Showing some elf-respect: Teenagers on a frozen lake in Iceland?s capital, Reykjavik.

Showing some elf-respect: Teenagers on a frozen lake in Iceland?s capital, Reykjavik. Photo: New York Times

Reykjavik, Iceland: In this land of fire and ice, where the fog-shrouded lava fields offer a spooky landscape in which anything might lurk, stories abound of the "hidden folk" — thousands of elves, making their homes in Iceland's wilderness.

So perhaps it was only a matter of time before 21st-century elves got political representation.

Elf advocates have joined forces with environmentalists to urge the Icelandic Road and Coastal Commission and local authorities to abandon a highway project building a direct route from the Alftanes peninsula, where the president has a home, to the Reykjavik suburb of Gardabaer. They fear disturbing elf habitat and claim the area is particularly important because it contains an elf church.

Iceland, a land alive with geysers and volcanoes, is also home to people who believe in elves.

Iceland, a land alive with geysers and volcanoes, is also home to people who believe in elves. Photo: Reuters

The project has been halted until the Supreme Court of Iceland rules on a case brought by a group known as Friends of Lava, who cite both the environmental and the cultural impact — including the impact on elves — of the road project. The group has regularly brought hundreds of people out to block the bulldozers.

And it's not the first time issues about "Huldufolk," Icelandic for "hidden folk," have affected planning decisions.

They occur so often that the road and coastal administration has come up with a stock media response for elf inquiries, which states that "issues have been settled by delaying the construction project at a certain point while the elves living there have supposedly moved on."

Icelandic singer Bjork believes in elves.

Icelandic singer Bjork believes in elves. Photo: AFP

Scandinavian folklore is full of elves, trolls and other mythological characters. Most people in Norway, Denmark and Sweden haven't taken them seriously since the 19th century, but elves are no joke to many in Iceland, population 320,000.

A survey conducted by the University of Iceland in 2007 found that 62 percent of the 1000 respondents thought it was at least possible that elves exist.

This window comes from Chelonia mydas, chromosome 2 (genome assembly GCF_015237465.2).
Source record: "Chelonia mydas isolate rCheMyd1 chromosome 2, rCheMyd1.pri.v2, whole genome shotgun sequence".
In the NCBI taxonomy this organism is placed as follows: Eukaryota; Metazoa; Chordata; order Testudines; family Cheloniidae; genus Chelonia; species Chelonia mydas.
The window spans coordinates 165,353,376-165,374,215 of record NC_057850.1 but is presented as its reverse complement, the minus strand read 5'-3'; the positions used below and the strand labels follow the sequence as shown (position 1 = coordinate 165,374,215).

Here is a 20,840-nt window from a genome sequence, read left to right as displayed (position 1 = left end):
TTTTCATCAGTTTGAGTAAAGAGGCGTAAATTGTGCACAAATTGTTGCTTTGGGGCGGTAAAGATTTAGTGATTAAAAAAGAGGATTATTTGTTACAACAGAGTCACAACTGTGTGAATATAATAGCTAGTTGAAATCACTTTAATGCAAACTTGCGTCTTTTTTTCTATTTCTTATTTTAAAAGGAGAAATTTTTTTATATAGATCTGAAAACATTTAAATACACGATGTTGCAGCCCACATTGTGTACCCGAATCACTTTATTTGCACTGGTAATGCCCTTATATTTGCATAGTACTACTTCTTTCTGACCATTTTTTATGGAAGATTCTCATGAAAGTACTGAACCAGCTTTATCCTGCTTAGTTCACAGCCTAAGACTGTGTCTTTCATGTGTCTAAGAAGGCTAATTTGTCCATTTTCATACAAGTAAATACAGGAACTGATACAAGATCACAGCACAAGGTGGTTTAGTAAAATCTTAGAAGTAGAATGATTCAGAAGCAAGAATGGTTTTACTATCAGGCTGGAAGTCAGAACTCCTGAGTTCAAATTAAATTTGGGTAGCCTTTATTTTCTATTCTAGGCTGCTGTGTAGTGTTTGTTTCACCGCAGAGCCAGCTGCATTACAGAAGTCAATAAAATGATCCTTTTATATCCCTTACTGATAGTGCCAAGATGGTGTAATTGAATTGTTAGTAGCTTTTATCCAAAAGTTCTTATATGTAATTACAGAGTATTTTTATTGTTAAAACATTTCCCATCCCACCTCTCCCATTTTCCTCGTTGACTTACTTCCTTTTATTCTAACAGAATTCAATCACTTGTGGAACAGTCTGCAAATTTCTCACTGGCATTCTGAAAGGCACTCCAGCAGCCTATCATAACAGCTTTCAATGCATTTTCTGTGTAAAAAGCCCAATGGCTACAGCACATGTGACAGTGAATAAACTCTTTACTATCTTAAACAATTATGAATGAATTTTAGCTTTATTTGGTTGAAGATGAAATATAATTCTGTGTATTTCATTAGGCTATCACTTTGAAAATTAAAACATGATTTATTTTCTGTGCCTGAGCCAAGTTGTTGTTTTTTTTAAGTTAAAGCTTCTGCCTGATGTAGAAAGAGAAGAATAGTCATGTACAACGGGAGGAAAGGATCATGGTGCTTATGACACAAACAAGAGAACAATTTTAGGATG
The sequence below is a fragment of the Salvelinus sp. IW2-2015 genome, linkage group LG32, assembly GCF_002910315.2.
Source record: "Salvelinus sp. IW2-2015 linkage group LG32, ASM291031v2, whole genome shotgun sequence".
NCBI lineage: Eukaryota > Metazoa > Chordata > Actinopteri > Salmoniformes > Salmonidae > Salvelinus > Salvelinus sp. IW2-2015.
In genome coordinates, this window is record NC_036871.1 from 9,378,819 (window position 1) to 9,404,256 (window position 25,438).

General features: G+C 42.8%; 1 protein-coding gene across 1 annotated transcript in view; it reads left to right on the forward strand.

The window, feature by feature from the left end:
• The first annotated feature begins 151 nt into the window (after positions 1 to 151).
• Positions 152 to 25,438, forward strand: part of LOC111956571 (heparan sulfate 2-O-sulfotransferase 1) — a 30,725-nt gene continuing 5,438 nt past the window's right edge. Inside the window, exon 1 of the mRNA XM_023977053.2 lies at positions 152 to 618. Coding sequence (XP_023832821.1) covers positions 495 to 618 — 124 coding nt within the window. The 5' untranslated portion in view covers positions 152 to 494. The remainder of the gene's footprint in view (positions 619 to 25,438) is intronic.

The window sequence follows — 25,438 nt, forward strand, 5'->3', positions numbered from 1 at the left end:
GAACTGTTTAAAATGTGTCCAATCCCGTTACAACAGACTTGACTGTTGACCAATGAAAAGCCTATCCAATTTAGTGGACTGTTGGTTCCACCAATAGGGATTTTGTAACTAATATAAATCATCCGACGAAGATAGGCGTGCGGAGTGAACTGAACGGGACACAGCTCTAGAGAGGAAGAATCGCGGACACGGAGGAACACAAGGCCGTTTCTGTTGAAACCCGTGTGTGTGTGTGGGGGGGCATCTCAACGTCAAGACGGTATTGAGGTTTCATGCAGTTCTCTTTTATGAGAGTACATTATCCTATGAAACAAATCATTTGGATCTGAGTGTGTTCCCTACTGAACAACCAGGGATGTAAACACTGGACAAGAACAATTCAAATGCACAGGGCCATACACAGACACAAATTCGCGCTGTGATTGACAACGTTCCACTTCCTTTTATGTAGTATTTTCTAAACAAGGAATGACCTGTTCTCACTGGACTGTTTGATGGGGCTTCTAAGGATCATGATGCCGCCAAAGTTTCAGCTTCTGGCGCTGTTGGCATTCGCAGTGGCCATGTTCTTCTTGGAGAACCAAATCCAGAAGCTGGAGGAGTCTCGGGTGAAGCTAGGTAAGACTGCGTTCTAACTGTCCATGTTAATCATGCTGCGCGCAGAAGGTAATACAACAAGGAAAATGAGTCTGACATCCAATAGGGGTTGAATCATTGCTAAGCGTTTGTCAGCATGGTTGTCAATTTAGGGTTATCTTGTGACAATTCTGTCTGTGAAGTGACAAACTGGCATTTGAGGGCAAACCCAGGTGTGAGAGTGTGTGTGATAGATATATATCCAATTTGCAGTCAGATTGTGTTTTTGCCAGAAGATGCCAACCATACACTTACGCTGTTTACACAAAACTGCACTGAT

Ragnhildur Jonsdottir, a self-proclaimed "seer," believes she can communicate with the creatures through telepathy.

"It will be a terrible loss and damaging both for the elf world and for us humans," said Ms Jonsdottir of the road project.

Although many of the Friends of Lava are motivated primarily by environmental concerns, they see the elf issue as part of a wider concern for the history and culture of a very unique landscape.

Andri Snaer Magnason, a well-known environmentalist, said his major concern was that the road would cut the lava field in two, among other things, destroying nesting sites.

"Some feel that the elf thing is a bit annoying," said Mr Magnason, adding that personally he was not sure they existed. However, he added, "I got married in a church with a god just as invisible as the elves, so what might seem irrational is actually quite common" with Icelanders.

And at Christmas, Icelanders await not just one Santa Claus, but 13 trolls known as the "Yule Lads" who come to town during the 13 days before Christmas. Each has his own task, putting rewards or punishments into the shoes of little children. They include Stufur, or Stubby, who is extremely short and eats crusts left in pans; Pottaskefill, or Pot-Scraper, who snatches leftovers; and Hurdaskellir or Door-Slammer, who likes to slam doors at night.

One of Iceland's most famous daughters, the singer Bjork, displayed no hesitation when asked by US comedian and TV host Stephen Colbert if people in her country believed in elves.

"We do," she said. "It's sort of a relationship with nature, like with the rocks. (The elves) all live in the rocks, so you have to. It's all about respect, you know."

AP